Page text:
Tuesday, July 2, 2019

Vinosphere 2019

There was an enormous number of wines on tasting at this very large event. I have a principle to report on good and poor wines when I attend such tastings, but I must make an exception this time. I tasted too many wines to report on them all. It would be very laborious. I will, on this occasion, mention the wines that stood out for me across the four brackets I tasted them in.

In white wines, I was impressed by two Tasmanian Chardonnays. One was the 2018 Pooley Butcher's Hill Chardonnay from the Coal River. The fruit used to go into Penfold's Yattarna. This is an elegant wine, quite big flavoured, with peach, cashew, and cream flavours coming to the fore. The wine has enough drive to keep interesting, despite the big mouthfeel. The 2016 Dawson James Chardonnay could not have been more different. From a cool vintage, this wine is Chablis-like, with citrus and apple flavours and a slightly green tinge. The acidity is nicely keeping the fruit in check.

The two best Pinot Noirs were of very high standard. You would not expect anything less from Bass Phillip. The 2017 Bass Phillip Premium Pinot Noir has great depth of cherry fruit, but is a little closed right now. When the fruit wakes up, it will blend with the very silky tannins to an elegant style with a long finish. Less known is Levantine Hill from the Yarra Valley. I was most impressed with the 2015 Levantine Hill Colleen's Paddock Pinot Noir. Mushroom flavours dominate the dark cherry flavours in this brooding and harmonious wine. The finish goes on and on. I was not familiar with this producer, but it is worth seeking out. As an aside, both wines are fastidiously made, and you will have to pay for it.

The third category were Italian varieties. Sangiovese was not well represented, and the Nebbiolos from Piedmont were from what I would call second tier producers. There was one Barolo I liked very much, the 2015 Mauro Molino Barolo Gallinotto. This is the family vineyard in Berri, not far from La Morra. Being in the Northern part of Piedmont, you expect a more fragrant wine, and this is what you get. The fruit intensity is good (2015 was a warm vintage), but the highlight is the generous and expanding mouthfeel, not unlike a very good Burgundy. And I need to put the 2017 Jasper Hill Georgia's Paddock Nebbiolo in this category. This is the first time I rate an Australian Italian varietal wine on the same level as the outstanding Italian wines, but Ron Laughton has been at this for quite a long time. This is good Nebbiolo. Rose petals and lifted aromas on the nose, an elegant mouthfeel, and a smooth finish. Nothing is out of place here, the tannins not too strong.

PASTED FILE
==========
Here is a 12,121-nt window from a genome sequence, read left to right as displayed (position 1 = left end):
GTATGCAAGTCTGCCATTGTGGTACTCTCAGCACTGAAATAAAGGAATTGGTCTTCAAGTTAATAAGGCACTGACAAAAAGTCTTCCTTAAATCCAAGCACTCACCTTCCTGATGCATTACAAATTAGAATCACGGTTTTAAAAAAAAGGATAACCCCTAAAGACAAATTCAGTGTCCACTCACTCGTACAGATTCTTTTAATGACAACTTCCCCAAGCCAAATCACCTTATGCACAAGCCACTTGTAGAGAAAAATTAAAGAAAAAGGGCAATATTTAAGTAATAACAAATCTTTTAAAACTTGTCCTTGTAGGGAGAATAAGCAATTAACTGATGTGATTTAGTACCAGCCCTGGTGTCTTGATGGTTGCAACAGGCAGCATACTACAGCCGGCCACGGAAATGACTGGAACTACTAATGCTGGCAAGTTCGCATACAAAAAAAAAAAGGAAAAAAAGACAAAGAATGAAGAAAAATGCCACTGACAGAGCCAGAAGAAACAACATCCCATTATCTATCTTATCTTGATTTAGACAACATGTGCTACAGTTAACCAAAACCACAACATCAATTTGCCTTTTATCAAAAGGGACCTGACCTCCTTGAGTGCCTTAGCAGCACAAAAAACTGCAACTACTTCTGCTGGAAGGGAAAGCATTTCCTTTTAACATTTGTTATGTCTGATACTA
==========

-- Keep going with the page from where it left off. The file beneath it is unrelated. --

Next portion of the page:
In the icon category, I tasted wines from Clonakilla, Castagna and Jasper Hill. Lately, I have  not enjoyed the stylistic development of the Clonakilla flagship wine. The 2017 Clonakilla Shiraz/Viognier is quite soft, with the Viognier coming through quite strongly. The wine has silky tannins and great length, but a bit feminine for me. The 2015 Castagna Genesis Syrah is also quite a soft wine, but it has dark fruit flavours at its core, and a smooth finish. The wine of the night, just edging out the Pinots, was the 2017 Jasper Hill Emily's Paddock Shiraz. The Georgia's Paddock is the more voluptuous wine, and often the favorite. But the Emily's had layers and layers of fruit, and a leathery character on top of it. This made for a mysterious flavour, very elegant and long.   

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